It is less than three years since Moreira first experienced racing in Japan – the fulfilment of a dream rooted in the wonderment he felt as a 16-year-old when he came across a scattering of Japanese racing magazines. A handful of rides on the G1 Yasuda Kinen card of 8 June, 2014 yielded no wins, including sixth in the big one aboard the John Size-trained Glorious Days for Hong Kong. But Moreira, being Moreira, did not take long to make an impact in the Land of the Rising Sun.

He returned 14 months later and bagged outright victory in the 2015 World All-Star Jockeys contest thanks to a treble in the annual four-race competition. Last May, Hori handed the record-breaking Brazilian the coveted ride on Japan’s Horse of the Year, Maurice, in the Champions Mile at Sha Tin. The result? A sublime win.

  • Noriyuki Hori walks alongside Maurice and Joao Moreira after last year’s Champions Mile win at Sha Tin.
    Noriyuki Hori walks alongside Maurice and Joao Moreira after last year’s Champions Mile win at Sha Tin.

There followed a short stint at Sapporo in August, a warm-up to grease the wheels before the start of the Hong Kong season. Moreira wowed with 17 winners from 53 rides, including six in one day – seven in a row, taking into account the previous day’s finale – which equalled Yutaka Take’s JRA record. His Japan-side tally stands at 24 (all at Sapporo) from 79 rides, at a strike rate of 30%. And with December’s success in the G1 Hong Kong Vase atop Hori’s Satono Crown, and last month’s brilliant win on the Yasuo Tomomichi-trained Vivlos in the G1 Dubai Turf at Meydan, Hong Kong’s standout rider has strengthened his position as a “gun for hire” when Japan’s major players are on the lookout.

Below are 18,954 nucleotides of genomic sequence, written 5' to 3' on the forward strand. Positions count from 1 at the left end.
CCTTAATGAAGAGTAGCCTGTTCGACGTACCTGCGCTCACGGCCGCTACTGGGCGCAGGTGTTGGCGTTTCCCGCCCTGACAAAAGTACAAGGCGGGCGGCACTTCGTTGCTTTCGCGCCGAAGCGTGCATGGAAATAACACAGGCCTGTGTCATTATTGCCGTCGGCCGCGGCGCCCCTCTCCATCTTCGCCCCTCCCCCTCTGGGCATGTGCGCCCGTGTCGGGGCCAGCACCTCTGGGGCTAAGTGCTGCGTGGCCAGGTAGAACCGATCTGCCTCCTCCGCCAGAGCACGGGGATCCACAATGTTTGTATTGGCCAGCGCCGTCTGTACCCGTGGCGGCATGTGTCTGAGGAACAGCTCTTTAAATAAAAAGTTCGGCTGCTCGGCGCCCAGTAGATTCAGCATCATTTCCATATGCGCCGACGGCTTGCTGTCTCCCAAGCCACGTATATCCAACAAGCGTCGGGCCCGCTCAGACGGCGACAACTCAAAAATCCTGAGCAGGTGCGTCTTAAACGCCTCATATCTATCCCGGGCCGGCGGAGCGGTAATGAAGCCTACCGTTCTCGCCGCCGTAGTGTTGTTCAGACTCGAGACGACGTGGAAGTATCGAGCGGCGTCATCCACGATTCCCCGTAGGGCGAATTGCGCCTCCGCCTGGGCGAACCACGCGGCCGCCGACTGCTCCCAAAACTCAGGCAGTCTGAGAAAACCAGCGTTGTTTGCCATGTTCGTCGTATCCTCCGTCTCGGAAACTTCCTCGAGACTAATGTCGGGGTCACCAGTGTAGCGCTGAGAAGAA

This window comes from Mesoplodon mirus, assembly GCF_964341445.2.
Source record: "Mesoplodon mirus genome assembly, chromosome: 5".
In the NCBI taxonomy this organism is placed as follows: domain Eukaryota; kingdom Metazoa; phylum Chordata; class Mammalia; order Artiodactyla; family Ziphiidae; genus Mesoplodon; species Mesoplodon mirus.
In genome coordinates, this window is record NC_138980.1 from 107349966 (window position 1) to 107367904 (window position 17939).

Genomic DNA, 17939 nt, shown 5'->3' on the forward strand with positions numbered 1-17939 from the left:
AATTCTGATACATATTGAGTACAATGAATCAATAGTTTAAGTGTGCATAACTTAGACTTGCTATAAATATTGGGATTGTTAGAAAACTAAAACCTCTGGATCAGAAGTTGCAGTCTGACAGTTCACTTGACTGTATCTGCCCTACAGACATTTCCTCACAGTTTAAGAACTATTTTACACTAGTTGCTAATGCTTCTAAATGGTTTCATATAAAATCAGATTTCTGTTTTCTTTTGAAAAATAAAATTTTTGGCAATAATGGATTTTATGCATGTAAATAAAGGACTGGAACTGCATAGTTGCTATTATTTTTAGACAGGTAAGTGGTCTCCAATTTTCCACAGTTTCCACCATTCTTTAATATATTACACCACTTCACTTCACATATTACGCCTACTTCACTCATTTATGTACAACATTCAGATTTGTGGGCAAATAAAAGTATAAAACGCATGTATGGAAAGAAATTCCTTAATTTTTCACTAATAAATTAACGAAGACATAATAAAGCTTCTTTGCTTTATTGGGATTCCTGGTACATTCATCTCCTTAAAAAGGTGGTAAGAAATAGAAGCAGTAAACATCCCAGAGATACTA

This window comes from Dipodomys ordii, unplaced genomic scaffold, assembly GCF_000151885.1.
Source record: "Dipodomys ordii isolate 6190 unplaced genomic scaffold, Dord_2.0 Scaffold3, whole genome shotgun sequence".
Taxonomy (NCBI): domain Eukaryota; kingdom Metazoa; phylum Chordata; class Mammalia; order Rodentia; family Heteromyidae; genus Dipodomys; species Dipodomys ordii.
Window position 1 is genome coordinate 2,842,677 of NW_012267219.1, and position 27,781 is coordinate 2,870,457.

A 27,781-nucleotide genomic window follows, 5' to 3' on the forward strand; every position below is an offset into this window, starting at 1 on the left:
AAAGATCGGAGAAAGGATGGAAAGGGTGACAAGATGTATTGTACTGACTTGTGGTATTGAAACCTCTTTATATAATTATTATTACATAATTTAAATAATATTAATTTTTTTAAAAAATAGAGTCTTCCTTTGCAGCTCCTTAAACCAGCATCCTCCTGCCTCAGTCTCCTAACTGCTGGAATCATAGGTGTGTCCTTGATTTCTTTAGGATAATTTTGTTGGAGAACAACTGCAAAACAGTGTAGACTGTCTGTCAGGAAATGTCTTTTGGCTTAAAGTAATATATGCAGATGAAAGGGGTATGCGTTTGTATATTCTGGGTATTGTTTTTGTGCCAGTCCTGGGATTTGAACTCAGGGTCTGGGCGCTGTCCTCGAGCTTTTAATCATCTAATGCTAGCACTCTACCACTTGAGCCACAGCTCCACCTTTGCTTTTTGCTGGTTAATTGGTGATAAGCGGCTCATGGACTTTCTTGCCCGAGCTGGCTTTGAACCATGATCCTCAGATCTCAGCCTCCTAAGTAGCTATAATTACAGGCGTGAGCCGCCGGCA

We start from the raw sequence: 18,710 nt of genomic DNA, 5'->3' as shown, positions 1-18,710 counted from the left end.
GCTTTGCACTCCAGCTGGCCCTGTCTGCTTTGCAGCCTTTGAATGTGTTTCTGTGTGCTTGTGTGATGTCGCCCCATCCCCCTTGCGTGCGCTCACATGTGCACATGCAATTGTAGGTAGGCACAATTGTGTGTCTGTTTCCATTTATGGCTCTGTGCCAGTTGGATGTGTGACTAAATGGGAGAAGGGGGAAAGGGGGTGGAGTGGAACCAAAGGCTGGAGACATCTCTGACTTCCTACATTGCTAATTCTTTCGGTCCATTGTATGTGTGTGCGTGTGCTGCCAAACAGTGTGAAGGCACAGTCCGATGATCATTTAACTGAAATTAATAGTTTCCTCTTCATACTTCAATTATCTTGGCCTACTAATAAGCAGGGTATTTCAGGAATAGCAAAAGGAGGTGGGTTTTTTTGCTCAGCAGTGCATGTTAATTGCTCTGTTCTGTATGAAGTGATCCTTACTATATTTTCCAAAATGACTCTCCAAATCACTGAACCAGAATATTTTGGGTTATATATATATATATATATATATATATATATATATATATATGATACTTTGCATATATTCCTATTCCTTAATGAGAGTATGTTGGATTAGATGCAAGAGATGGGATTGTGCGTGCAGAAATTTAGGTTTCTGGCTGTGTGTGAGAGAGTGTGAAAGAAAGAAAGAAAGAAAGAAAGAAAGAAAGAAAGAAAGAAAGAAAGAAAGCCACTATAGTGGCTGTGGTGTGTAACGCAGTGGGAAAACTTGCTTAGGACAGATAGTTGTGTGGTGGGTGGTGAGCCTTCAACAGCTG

• Joao Moreira, (white cap) on Satono Crown, chats with Ryan Moore, aboard Maurice, at Sha Tin in December, 2016.
    Joao Moreira, (white cap) on Satono Crown, chats with Ryan Moore, aboard Maurice, at Sha Tin in December, 2016.

“It’s a good place to be and for many reasons,” Moreira says. “When you go over to Japan, you give yourself a chance to gain exposure over there, get known by the trainers, and then if you do well, when they take horses to the Melbourne Cup, to Dubai, or here, they have your name in mind. That’s a pretty good thing!”